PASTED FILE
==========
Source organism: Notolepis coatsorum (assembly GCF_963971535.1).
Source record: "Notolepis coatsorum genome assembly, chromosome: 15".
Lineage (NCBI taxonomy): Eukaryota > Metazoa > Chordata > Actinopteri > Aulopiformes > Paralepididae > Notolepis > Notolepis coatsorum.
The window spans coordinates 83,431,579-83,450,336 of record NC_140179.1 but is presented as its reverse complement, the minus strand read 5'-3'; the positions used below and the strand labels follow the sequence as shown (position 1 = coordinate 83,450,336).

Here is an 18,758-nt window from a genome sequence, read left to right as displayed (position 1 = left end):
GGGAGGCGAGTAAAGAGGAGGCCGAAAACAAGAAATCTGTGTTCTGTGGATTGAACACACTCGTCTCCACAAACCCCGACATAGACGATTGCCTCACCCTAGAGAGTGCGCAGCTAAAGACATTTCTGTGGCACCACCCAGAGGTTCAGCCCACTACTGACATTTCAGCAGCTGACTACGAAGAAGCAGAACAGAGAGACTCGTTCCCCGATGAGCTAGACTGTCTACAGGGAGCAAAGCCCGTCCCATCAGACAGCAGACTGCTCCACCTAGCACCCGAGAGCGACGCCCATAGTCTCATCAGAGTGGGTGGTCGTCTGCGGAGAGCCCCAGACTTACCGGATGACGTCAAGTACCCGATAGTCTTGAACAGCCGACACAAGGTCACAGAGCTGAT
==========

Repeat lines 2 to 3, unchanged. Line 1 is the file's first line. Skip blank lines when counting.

Source record: "Notolepis coatsorum genome assembly, chromosome: 15".
Lineage (NCBI taxonomy): Eukaryota > Metazoa > Chordata > Actinopteri > Aulopiformes > Paralepididae > Notolepis > Notolepis coatsorum.